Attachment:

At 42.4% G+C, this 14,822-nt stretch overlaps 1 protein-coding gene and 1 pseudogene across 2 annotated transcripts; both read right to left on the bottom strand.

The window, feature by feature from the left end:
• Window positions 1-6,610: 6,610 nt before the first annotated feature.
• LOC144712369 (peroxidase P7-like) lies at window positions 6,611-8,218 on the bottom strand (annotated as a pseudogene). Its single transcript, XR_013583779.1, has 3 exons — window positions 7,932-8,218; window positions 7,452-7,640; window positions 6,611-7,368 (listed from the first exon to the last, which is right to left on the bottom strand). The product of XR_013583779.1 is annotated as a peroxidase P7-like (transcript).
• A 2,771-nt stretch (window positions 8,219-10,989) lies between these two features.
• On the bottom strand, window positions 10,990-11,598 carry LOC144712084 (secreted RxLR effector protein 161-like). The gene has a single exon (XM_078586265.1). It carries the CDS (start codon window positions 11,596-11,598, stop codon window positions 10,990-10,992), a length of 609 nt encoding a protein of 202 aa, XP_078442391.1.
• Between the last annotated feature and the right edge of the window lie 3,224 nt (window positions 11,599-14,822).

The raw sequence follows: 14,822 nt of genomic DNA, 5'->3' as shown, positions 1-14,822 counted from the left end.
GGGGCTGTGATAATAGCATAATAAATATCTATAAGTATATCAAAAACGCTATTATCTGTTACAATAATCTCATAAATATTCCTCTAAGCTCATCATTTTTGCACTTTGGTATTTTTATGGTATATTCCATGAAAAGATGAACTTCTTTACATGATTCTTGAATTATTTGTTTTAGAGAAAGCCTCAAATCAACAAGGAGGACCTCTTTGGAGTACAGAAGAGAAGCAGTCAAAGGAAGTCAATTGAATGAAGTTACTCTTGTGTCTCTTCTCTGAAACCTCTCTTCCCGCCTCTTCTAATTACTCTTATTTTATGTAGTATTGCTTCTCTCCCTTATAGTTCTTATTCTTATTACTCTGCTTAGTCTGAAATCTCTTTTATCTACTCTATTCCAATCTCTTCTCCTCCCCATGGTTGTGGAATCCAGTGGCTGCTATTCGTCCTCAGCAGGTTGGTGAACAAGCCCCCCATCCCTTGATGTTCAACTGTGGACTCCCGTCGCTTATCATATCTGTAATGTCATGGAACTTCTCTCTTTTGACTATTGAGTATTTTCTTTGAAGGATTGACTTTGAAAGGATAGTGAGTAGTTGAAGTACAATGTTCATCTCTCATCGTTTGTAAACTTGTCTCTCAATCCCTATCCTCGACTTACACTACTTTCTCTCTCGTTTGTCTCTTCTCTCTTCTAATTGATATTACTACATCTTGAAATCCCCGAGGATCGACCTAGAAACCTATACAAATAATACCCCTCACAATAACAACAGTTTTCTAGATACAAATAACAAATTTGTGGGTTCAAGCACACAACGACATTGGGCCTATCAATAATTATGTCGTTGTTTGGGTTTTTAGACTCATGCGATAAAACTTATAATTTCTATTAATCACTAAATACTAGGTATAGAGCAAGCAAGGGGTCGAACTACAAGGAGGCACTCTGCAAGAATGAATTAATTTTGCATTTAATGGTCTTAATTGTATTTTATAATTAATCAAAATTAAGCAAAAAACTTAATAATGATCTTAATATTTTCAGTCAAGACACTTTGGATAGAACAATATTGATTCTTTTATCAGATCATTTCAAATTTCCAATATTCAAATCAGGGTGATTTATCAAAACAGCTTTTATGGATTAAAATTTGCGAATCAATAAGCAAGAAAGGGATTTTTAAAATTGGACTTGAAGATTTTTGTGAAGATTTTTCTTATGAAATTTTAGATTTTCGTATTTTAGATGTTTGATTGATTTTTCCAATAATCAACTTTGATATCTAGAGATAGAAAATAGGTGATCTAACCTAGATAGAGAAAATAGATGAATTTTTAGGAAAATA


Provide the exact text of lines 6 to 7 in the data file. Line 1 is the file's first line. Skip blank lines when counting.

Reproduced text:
• On the bottom strand, window positions 10,990-11,598 carry LOC144712084 (secreted RxLR effector protein 161-like). The gene has a single exon (XM_078586265.1). It carries the CDS (start codon window positions 11,596-11,598, stop codon window positions 10,990-10,992), a length of 609 nt encoding a protein of 202 aa, XP_078442391.1.
• Between the last annotated feature and the right edge of the window lie 3,224 nt (window positions 11,599-14,822).